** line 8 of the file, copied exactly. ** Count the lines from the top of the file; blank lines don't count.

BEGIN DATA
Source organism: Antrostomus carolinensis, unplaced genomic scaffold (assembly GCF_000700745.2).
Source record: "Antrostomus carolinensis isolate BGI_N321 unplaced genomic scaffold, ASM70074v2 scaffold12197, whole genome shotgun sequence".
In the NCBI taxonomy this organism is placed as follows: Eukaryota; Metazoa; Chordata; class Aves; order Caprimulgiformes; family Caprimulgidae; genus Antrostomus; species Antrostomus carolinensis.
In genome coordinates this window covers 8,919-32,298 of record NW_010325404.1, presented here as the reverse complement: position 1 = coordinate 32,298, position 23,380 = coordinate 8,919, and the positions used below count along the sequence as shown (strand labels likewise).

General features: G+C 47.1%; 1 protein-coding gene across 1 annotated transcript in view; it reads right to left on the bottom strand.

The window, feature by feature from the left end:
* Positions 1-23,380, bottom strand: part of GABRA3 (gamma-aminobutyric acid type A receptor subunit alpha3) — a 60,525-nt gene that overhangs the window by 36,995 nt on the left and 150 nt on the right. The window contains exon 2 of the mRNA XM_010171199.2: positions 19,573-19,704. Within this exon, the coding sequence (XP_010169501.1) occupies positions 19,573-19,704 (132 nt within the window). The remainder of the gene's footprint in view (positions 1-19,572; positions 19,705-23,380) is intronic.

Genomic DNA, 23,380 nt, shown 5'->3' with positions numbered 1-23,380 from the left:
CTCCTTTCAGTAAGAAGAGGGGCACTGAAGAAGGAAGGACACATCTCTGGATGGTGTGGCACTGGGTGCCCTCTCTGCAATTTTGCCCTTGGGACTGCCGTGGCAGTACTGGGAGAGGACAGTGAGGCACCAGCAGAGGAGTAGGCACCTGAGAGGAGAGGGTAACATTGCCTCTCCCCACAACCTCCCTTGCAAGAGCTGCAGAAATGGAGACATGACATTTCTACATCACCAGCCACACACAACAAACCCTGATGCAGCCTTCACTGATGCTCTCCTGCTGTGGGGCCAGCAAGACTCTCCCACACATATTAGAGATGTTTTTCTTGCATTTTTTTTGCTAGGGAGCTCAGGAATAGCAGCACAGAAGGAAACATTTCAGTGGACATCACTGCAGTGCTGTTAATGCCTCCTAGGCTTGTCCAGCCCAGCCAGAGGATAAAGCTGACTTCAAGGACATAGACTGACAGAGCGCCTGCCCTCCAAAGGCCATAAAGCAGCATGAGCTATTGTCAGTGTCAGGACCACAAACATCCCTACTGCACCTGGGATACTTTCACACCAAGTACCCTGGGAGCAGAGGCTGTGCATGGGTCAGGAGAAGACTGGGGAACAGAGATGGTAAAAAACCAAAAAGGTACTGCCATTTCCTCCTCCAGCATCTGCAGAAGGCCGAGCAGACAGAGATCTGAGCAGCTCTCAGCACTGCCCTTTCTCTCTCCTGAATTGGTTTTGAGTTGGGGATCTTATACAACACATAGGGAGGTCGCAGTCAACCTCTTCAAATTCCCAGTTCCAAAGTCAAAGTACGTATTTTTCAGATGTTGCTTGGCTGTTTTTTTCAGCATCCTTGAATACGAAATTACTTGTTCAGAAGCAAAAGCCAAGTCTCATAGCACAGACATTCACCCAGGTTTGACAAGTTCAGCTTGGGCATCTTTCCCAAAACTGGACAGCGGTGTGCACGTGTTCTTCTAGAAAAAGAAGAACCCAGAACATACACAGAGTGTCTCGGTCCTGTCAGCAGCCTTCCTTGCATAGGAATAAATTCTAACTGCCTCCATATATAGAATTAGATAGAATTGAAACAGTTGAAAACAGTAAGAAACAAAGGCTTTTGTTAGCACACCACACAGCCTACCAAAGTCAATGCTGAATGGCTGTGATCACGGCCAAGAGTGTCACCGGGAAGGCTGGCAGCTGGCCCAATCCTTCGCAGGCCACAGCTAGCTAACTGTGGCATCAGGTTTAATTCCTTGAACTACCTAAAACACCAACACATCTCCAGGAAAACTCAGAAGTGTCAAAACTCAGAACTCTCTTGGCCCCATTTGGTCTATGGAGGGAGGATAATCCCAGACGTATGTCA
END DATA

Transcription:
Genomic DNA, 23,380 nt, shown 5'->3' with positions numbered 1-23,380 from the left: